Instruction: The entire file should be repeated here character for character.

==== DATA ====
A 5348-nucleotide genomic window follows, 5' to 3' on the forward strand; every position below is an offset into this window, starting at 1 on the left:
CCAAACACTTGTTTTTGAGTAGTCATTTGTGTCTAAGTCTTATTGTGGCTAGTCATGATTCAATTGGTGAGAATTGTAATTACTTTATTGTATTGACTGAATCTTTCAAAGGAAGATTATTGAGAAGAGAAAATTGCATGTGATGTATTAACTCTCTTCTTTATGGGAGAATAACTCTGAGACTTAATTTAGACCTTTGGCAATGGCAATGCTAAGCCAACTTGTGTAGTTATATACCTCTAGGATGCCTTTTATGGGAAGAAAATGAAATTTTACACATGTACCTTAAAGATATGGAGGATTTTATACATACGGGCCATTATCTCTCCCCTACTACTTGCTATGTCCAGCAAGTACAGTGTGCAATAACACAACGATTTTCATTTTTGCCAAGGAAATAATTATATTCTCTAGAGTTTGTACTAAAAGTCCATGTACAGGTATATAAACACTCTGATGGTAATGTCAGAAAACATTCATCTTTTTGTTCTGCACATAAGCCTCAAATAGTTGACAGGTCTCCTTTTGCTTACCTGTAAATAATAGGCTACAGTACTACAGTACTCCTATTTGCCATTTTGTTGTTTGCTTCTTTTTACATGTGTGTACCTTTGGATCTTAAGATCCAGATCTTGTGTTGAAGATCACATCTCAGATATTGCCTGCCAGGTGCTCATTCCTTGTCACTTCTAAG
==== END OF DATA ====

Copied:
A 5348-nucleotide genomic window follows, 5' to 3' on the forward strand; every position below is an offset into this window, starting at 1 on the left:
CCAAACACTTGTTTTTGAGTAGTCATTTGTGTCTAAGTCTTATTGTGGCTAGTCATGATTCAATTGGTGAGAATTGTAATTACTTTATTGTATTGACTGAATCTTTCAAAGGAAGATTATTGAGAAGAGAAAATTGCATGTGATGTATTAACTCTCTTCTTTATGGGAGAATAACTCTGAGACTTAATTTAGACCTTTGGCAATGGCAATGCTAAGCCAACTTGTGTAGTTATATACCTCTAGGATGCCTTTTATGGGAAGAAAATGAAATTTTACACATGTACCTTAAAGATATGGAGGATTTTATACATACGGGCCATTATCTCTCCCCTACTACTTGCTATGTCCAGCAAGTACAGTGTGCAATAACACAACGATTTTCATTTTTGCCAAGGAAATAATTATATTCTCTAGAGTTTGTACTAAAAGTCCATGTACAGGTATATAAACACTCTGATGGTAATGTCAGAAAACATTCATCTTTTTGTTCTGCACATAAGCCTCAAATAGTTGACAGGTCTCCTTTTGCTTACCTGTAAATAATAGGCTACAGTACTACAGTACTCCTATTTGCCATTTTGTTGTTTGCTTCTTTTTACATGTGTGTACCTTTGGATCTTAAGATCCAGATCTTGTGTTGAAGATCACATCTCAGATATTGCCTGCCAGGTGCTCATTCCTTGTCACTTCTAAG